First off, I have to say that this is one cool-looking chick. Funky scarf, thick beautiful hair, and swanky glasses. She was so effervescent and personable I immediately felt at ease. Because yeah: I was a little nervous about crossing the cyber-line. Sometimes a person’s online personality bears little resemblance to who they are in the real world. And I include myself in that category. I’m much bolder and more articulate online than I am in real life. (As a character in one of my husband’s short stories says: “Wow, you look nothing like your e-mail address.”)

We had coffee and talked about writing and the freelance life. (Although technically, I’m not really a freelancer. R. and I formed an LLP for tax reasons and all our work is under that umbrella.) We talked about fiction and poetry and essays. (We both loved Ann Lamott’s Bird By Bird. I recommended Writing Down The Bones by Natalie Goldberg.)

It was strange because even though I’d never actually met her, I felt like I knew her so well—all from a blog. It’s a weird sort of intimacy, but perfect, really, for a writer. (I think we’re even going to exchange our fiction/essays in an informal writing group! I can’t even begin to tell you how much I’ve been craving this kind of mutual feedback. I even answered a craigslist ad this week about a group that meets bimonthly in Midtown. More on that next week when I have an informal interview with one of the group leaders.)

But here’s the thing I realized as I was walking toward the 59th Street subway after we’d finished talking. (It’s something I first started to think about on New Year’s Day at the Poetry Marathon, actually.) For the last few months I’ve been going through a hard time, feeling isolated and alone here in New York, stressed about not succeeding at some things, nervous about how well other things were going. Feeling unconnected from my writer self yet again. Just look back at the archives on this site and you’ll see that I was struck silent from about end of October. But the whole time I’ve been feeling alone there was actually this whole community, this whole network of writing folks right there at my fingertips—online; at readings.

Funny how just when you’re feeling at your lowest the universe sends you a sign. A big blinking neon one.

Final note: When I was in Charlottesville a poet friend of mine and I were talking about how discouraged I’d become about not finding an agent for my novel and about how that disappointment had stalled my writing—both fiction and blog. And she said this: Why do we do what we do? Do we only write because of some sort of tangible reward—ie publication, or our colleague’s adulation--or is it because of who we become in the process of the writing?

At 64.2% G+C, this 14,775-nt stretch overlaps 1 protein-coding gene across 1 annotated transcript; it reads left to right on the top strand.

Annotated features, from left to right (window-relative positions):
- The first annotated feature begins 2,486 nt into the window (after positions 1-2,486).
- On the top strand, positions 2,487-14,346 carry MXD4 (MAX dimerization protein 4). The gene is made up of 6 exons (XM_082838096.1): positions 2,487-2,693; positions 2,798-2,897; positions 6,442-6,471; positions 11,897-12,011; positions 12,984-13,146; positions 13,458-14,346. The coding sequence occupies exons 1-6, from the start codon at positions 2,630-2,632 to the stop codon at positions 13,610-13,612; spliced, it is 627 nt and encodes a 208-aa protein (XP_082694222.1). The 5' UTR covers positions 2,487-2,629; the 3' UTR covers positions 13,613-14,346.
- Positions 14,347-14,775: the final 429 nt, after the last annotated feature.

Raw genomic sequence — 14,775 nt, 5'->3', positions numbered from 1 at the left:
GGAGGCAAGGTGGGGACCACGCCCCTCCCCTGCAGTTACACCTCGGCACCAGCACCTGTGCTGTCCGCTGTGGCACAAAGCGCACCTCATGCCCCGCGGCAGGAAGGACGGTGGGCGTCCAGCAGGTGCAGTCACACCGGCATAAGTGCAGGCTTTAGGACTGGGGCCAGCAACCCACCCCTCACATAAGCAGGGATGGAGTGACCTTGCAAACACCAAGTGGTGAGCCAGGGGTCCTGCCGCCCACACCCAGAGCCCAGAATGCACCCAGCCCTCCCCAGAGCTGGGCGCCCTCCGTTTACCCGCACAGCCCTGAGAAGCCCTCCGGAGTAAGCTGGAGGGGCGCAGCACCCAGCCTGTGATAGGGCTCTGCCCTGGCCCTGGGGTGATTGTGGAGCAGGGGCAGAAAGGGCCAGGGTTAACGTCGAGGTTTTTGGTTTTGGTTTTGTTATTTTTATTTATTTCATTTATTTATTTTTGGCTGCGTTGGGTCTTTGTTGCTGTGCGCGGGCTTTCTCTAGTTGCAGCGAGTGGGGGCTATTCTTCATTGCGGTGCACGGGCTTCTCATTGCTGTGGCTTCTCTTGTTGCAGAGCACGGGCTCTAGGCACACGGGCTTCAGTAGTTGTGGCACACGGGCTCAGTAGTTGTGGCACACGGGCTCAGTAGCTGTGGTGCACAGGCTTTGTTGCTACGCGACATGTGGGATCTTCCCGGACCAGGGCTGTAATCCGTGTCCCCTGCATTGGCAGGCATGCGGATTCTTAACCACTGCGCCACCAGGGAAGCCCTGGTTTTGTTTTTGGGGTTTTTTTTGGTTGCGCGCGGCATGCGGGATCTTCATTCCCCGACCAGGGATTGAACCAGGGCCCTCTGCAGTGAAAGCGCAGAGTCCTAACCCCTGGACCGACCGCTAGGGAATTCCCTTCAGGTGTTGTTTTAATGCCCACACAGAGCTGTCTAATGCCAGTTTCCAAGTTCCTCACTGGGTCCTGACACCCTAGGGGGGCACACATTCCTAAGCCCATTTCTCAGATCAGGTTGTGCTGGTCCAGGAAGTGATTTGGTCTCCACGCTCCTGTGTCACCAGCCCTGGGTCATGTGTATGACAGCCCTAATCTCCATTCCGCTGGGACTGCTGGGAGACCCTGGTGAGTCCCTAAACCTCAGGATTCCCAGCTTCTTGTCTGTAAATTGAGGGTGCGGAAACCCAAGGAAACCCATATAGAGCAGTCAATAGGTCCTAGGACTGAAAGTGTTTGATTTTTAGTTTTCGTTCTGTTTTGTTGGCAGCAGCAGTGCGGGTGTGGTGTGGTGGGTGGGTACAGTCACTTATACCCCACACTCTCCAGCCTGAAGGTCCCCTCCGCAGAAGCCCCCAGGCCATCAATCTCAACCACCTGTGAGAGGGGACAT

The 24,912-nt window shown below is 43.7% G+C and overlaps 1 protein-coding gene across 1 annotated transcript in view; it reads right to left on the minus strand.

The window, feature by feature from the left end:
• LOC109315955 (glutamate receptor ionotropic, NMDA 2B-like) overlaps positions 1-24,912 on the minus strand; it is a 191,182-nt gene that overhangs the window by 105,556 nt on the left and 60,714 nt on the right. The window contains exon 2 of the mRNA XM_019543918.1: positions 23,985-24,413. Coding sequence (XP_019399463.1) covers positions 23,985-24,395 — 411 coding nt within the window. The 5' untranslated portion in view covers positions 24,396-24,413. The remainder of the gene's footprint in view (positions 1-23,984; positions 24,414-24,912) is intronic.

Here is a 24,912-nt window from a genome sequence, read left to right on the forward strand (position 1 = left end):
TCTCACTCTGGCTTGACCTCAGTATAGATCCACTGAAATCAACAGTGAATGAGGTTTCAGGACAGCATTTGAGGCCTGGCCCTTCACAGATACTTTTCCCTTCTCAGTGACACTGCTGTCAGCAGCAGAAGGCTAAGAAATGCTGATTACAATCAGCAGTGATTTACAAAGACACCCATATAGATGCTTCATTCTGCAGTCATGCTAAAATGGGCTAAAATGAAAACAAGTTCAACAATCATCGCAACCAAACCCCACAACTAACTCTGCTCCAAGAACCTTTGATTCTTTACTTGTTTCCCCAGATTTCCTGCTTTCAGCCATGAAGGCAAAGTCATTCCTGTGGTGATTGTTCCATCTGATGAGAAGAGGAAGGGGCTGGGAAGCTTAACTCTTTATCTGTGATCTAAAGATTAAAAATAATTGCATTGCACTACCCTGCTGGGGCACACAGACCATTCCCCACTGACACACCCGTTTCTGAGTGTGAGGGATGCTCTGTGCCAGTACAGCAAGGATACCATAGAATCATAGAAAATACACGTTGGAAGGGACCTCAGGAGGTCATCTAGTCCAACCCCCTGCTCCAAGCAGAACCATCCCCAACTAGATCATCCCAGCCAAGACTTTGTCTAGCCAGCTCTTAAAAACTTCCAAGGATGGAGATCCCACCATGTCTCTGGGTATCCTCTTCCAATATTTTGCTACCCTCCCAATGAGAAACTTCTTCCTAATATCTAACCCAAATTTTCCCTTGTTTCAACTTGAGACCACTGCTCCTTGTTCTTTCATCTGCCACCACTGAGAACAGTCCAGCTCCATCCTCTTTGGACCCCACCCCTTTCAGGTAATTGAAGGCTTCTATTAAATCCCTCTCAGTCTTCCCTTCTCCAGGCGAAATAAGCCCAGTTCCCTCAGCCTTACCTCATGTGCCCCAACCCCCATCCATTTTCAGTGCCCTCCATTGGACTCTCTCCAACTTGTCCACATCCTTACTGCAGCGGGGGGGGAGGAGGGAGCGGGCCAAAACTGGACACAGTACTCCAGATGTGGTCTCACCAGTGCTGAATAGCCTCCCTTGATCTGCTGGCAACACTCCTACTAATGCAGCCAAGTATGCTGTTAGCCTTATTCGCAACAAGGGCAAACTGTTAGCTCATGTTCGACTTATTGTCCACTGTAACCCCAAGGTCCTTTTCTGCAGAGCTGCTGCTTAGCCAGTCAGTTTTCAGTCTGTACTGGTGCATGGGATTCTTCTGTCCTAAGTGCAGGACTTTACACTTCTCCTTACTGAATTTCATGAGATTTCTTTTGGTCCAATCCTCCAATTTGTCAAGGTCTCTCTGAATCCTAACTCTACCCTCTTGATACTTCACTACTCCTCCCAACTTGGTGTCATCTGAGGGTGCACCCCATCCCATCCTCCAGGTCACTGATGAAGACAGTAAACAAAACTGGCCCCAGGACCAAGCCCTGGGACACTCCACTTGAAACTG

I have to keep reminding myself that it’s the doing itself that’s worthwhile, not the product.

So: onward and upward, my friends.

And check out Martha's blog if you aren't already familiar with it.

Tuesday, January 02, 2007

Car Accidents In Brooklyn

So I got into a car accident immediately after dropping my sister off at LaGuardia this morning. It was clearly the other guy's fault: several bystanders were quick to speak up. But the guy came at me like a bulldog. Yelling and getting up in my face. He has a thick Brooklyn accent.

And for the first time since I moved here I wasn't freaked out by what I call the Brooklyn bravado--a way of intimidating people by speaking more aggressively than usual.

This time I just said calmly: you can't bully me, sir. I'm calling the police so we can fill out a report.

And even though I was sort of freaked out and nervous (I've never been in an accident before) I stood my ground.
Poetry On New Year's Day

Yesterday, after sleeping until about 2 and going on a brief New Year's Day run in the pouring rain, my sister and I headed on over to the Poetry Project's New Year's Day Marathon Poetry reading.

Poor R stayed in bed, dragging with a flu he picked up somewhere along the way during our travels through Virginia, Pennsylvania and New York these last few weeks.


A New York New Years Eve

So, my sister was in town, and we all decided that we were still too tired from our Saturday night venture (to see The Sword in Williamsburg) to go all out, so we tried to hit two comedy nights in Manhattan. We got to the first venue--Beauty Bar--only to discover the comedy was cancelled because of New Years. (Which is kind of stupid: what a better way to ring in the new year than laughing??) So we hopped in a cab to hit the second. That too was closed. Completely discouraged and at a loss as to what to do, we wandered the deserted streets of Chelsea before ducking into a restaurant/bar that was, despite the festive decorations, weirdly empty. We each had a glass of wine, hiked over to Union Square before calling our friends D & J. They luckily knew about a party in the Flatiron so, after the vodka red bulls we'd all ordered, we again cabbed it over to this odd apartment at Astor & lafayette. Why was it weird? Well, the apartment itself was gorgeous: high ornate ceilings with real gold leaf detailing, marble fireplace and wide mantels on which were displayed oversized paintings. But it turns out that the guy who lived there actually didn't even pay rent: he was a squatter. For fifteen years now. And none of the other people in the building paid rent either. They were all squatters. I'd overheard two of the other guests saying that there's been somesort of court case a few years back but that the building's owner didn't show up so it was dismissed. Weird.

And yes, at midnight I kissed R.